My North Side barber died a few weeks ago, and while I did not know him outside the small orbit of his barbershop, I am moved to write about his passing. Over the course of fifteen years I spent little more than a dozen hours with him. I know nothing of his personal life except that he loved dogs and baseball. Nonetheless, I feel disoriented by the disruption of one of my life’s reassuring routines. I’m approaching forty, and haircuts are increasingly becoming exercises in resource management. With his passing, I am forced to find another barber I can trust to carry me through the thinning, middle years of my vanity.
On television and in the movies, a barbershop is usually depicted as a lively place full of bright, chatty barbers and loitering men who talk about sports, politics, women. My barber was always alone in a shop empty of customers. He was profoundly laconic and as emotionally distant from his client as a man clipping hedges. Yet, his melancholy demeanor appealed to me and provoked existential musings. Why was he so sad? Did he regret devoting his life to the barber’s trade? Was he lonely? Or was he simply thinking about baseball?
He also chain-smoked while cutting my hair. Without ever asking permission (it was his barbershop, after all), he would light a cigarette, place it in a nearby ashtray, and pause for a drag now and then as he clipped. My freshly cut hair always smelled of sour smoke, but I didn’t mind. I admired his old-school disregard for my own comfort. I confess that I once asked him to give me a haircut like Brad Pitt’s. He didn’t, perhaps because he felt he could not pull it off, but more likely because he felt I could not pull it off. This is how it should be with your barber; you trust him not to make you look like a fool even when you demand to look like one. Which is not to say he gave a great haircut. More often than not he made me look like a 12-year-old banker. It didn’t matter. I went to him for pathos, not for style.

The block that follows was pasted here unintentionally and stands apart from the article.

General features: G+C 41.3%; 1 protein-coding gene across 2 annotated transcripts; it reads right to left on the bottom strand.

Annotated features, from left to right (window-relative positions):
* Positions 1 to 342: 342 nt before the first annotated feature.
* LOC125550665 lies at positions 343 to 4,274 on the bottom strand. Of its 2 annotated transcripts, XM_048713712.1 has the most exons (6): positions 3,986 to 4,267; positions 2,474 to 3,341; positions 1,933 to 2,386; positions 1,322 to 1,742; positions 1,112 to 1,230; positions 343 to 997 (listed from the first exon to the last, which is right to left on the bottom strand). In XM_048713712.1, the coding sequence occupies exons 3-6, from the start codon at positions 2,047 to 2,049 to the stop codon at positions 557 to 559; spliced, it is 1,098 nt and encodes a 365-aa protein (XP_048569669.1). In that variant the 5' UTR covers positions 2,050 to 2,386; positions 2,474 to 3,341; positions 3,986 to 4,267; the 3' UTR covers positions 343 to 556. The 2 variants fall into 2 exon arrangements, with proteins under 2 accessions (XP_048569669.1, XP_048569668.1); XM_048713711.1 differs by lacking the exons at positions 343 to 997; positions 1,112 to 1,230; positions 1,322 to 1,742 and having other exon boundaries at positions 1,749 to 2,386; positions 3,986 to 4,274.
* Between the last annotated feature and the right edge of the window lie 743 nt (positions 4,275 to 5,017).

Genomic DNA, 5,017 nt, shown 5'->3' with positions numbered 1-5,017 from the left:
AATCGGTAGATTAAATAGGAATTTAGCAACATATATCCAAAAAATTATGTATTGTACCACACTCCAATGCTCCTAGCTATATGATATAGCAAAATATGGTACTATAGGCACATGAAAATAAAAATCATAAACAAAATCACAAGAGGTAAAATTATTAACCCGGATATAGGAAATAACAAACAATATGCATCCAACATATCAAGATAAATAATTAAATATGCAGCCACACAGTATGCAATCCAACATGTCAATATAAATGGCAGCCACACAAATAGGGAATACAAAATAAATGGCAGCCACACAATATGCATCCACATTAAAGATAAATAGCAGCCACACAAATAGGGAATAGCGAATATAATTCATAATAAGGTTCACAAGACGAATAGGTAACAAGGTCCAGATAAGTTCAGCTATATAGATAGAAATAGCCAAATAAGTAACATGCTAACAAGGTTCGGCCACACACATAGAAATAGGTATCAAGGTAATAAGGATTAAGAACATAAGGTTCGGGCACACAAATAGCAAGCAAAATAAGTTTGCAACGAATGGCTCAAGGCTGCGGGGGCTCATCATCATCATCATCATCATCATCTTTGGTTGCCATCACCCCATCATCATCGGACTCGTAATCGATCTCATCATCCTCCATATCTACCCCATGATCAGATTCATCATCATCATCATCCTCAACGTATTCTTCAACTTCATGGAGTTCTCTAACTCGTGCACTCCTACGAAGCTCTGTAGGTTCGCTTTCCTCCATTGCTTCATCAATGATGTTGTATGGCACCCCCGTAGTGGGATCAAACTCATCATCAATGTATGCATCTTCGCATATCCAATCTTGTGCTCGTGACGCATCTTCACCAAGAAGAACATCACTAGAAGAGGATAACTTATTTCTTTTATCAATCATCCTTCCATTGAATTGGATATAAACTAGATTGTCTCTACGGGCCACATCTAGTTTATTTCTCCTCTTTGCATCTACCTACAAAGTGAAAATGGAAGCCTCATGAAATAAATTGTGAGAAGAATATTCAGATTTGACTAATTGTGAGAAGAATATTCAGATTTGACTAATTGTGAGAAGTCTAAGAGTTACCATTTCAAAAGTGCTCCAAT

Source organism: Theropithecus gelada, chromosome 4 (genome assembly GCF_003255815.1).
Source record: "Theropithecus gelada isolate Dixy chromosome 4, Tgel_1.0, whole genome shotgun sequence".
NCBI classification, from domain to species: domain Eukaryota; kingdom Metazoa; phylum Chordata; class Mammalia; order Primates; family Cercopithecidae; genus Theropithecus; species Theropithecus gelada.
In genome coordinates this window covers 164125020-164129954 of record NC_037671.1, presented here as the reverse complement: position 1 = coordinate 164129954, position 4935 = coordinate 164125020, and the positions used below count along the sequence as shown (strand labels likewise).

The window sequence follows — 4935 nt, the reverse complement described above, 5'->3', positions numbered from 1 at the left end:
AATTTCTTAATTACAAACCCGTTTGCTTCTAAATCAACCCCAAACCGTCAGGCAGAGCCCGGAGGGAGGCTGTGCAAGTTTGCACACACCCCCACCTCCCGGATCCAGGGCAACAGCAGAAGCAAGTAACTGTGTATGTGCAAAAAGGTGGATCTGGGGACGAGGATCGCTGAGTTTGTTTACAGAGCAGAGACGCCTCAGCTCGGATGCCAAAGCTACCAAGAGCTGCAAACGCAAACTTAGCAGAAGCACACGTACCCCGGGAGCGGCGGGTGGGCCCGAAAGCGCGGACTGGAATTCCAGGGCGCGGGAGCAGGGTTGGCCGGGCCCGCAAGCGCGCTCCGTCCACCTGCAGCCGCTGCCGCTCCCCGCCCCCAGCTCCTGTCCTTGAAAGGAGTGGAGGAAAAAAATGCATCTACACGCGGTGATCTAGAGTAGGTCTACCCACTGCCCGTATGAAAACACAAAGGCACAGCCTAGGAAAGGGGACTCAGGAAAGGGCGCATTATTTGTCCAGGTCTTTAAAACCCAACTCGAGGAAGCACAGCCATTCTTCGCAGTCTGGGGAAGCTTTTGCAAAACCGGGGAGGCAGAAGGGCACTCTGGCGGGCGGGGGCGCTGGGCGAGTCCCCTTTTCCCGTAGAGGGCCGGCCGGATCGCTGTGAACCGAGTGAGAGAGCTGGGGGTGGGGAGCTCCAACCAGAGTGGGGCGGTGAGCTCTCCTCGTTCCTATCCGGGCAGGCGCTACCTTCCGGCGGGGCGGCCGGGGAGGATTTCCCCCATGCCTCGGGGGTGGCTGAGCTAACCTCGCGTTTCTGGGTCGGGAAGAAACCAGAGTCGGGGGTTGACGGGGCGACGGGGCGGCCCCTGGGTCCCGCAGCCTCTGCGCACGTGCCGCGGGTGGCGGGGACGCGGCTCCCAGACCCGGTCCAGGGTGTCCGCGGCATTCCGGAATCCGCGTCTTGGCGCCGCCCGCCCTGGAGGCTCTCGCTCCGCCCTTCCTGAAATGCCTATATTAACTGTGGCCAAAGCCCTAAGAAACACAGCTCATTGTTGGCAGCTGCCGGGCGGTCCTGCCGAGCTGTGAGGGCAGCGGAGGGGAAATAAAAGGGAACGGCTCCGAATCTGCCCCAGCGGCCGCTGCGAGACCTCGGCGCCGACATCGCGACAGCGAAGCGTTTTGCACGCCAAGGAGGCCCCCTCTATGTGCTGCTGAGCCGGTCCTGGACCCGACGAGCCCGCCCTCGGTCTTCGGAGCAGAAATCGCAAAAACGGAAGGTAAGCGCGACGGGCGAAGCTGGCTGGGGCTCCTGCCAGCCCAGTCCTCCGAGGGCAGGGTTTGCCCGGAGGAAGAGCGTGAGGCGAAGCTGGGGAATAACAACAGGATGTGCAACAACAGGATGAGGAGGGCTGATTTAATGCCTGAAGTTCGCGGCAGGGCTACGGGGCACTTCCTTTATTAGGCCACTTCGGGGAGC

A month or two ago I stopped by the shop for a trim. A note on the door read, “Closed for medical emergency.” When the shop was still closed a week later, I reluctantly found a substitute barber at one of those noisy, congenial barbershops I dislike. But as it happened, the gentleman cutting my hair knew my old barber. (As a friend of mine noted later, it is indeed a small barber world.) I was told that for some months my barber had been sick in the hospital with terminal cancer, though not of the lungs as I had suspected. Later I called the hospital. “He used to be my barber,” I told the nurse who answered the phone, “and I want to send him flowers.” “Oh,” she said, “That’s nice.” She gave me the room number. I ordered the flowers online. On the electronic delivery card, I wrote, “Get well soon. I need a good haircut.” I wanted to be lighthearted, but after I read it a few times, it did not seem lighthearted at all. I sent the flowers anonymously.
A few weeks later I saw his name in the death notices. I drove to the shop and saw the sign still on the door, except now someone had scrawled in pen across the top “Not to reopen.” Through the window I saw that everything in the shop sat undisturbed, the bones of a simple life devoted to giving other human beings a decent haircut and a close shave. And yet, surely not so simple, because who among us is ever completely satisfied with the haircuts we get, the services we receive, the things we buy. My barber will be replaced, as most things can and will be. Still, I will miss his long, self-contained look out his shop’s large plate glass windows as he gives me the hand mirror and asks distractedly, “How’s that?” “Looks good,” I would say, with no hint of betrayal.